In preparing this report, we came upon a number of smartphones and cellphones specifically targeted toward either seniors or children. In assessing performance as well as costs for both the hardware and service, we were hard-pressed to find any that earned good enough feedback from experts and users for us to recommend. That's not to say, however, that we don't have some advice to share based on our research.
Regardless of whether it's for a child, a senior, or anyone else who just wants a simple phone that makes calls and texts, and doesn't do much of anything else, the BLU Tank II T193 (Est. $30) looks like a good pick. It's an Editors' Choice selection at PCMag.com and earns a solid 4.2-star rating at Amazon.com. The BLU Tank II is judged to be comfortable to use with good sound quality considering its rock bottom price. "Yeah, sure, it doesn't do any of that 'Internet' stuff, but if you want a phone to give to a visiting relative, to throw in the glove compartment, or to give to a child for emergencies, the Tank II is worth picking up," says PCMag.com's Sascha Segan.
That's not to say that the BLU Tank II is completely devoid of extras. There's a 2.5-inch display, VGA (640 by 480 pixels) still camera that can also capture low-resolution video (320 by 240 pixels), an MP3 player, and an FM radio. You'll also find a flashlight, alarms, a basic calculator a voice recorder and more. There's no built-in memory, but you can add a microSD card (cards up to 32 GB are supported) to store movies, photos and music. It's available in either black or white, with a number of different color accents. Battery life is reported to be excellent.
If you are a parent looking for a "real" smartphone for your child, skip past those aimed at kids and head for our Best Reviewed cheap smartphone, the Motorola Moto E (Est. $100). Its balance of price and performance make it a great pick as a first smartphone -- build quality is good enough to withstand reasonable abuse, and its price tag won't make you wince too hard should your child break or lose the device.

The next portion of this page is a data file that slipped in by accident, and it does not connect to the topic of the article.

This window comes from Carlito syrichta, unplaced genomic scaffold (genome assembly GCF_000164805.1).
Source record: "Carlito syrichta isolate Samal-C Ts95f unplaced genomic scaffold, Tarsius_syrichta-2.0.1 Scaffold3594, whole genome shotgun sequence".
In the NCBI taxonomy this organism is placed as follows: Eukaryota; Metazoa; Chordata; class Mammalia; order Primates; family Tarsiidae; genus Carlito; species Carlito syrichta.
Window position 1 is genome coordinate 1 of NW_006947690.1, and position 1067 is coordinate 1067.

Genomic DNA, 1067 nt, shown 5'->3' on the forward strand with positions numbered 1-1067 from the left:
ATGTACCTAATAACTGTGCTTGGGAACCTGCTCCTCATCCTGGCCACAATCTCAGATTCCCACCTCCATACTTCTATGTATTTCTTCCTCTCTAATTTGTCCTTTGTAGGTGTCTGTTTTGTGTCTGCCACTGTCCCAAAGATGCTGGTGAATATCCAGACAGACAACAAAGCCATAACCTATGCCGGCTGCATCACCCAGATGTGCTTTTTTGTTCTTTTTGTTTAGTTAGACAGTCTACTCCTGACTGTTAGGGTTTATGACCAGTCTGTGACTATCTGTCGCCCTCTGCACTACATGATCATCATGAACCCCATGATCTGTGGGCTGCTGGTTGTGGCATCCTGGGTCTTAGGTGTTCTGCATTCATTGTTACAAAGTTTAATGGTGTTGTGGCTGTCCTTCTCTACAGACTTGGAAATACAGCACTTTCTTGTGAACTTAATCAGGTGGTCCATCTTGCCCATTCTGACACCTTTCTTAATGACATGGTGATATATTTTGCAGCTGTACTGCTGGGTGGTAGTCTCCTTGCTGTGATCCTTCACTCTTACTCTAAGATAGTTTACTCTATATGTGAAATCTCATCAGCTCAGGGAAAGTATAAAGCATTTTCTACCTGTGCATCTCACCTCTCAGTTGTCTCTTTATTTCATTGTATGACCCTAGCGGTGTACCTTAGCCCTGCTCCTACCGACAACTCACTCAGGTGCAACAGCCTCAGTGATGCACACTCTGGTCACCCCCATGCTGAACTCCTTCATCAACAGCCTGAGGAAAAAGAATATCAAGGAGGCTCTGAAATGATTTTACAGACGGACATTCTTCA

The Motorola E doesn't have any child specific applications built in, but the available (free) Motorola Alert app can let your child trigger an alert to selected contacts if they are in trouble and send messages to parents to keep them apprised of when their child arrives at or leaves a specific location. One example from Motorola's support page would be to have an alert sent when your child arrives at school and another when your child leaves to return home.
There's also a plethora of apps available on the Motorola Moto E to restrict or keep tabs on the things your child uses or sees. Some, such as Zoodles Kids Mode, are pre-installed on certain devices, or can be downloaded at the Google Play store. These create a walled garden that's suitable for younger kids. For older children, a parental control solution such as Qustodio Parental Control (Est. $20) brings robust filtering and monitoring features to mobile devices as well as laptop and desktop computers. Qustodio is an Editors' Choice selection at PCMag.com, where Neil J. Rubenking says "This impressive parental control system includes just about every feature you might want."
For seniors, and anyone else new to smartphones, one of the big hurdles is usability. User interfaces can be intimidating for those who've never used a smartphone before. Some makers, such as Samsung, have built in a simplified mode that's ideal for such users. The Easy Mode on Samsung devices such as the Samsung Galaxy S6 (Est. $600 and up) enables both a scaled back version of the user interface with larger icons and text, as well as easier to use versions of some apps. This article at AndroidCentral.com goes into a little more detail.
If your smartphone does not have a built in simplified mode, a variety of third-party free and low-cost "launcher" apps that offer simplified interfaces for seniors and others are also available. Examples include Necta Launcher (for Seniors) and Wiser - Simple Launcher, both of which are free from the Google Play Store. Most experts consider the learning curve for mastering the iPhone interface to easier, but simplified launchers for that device are available as well. Examples include Easy Mode, which is available at the iTunes store.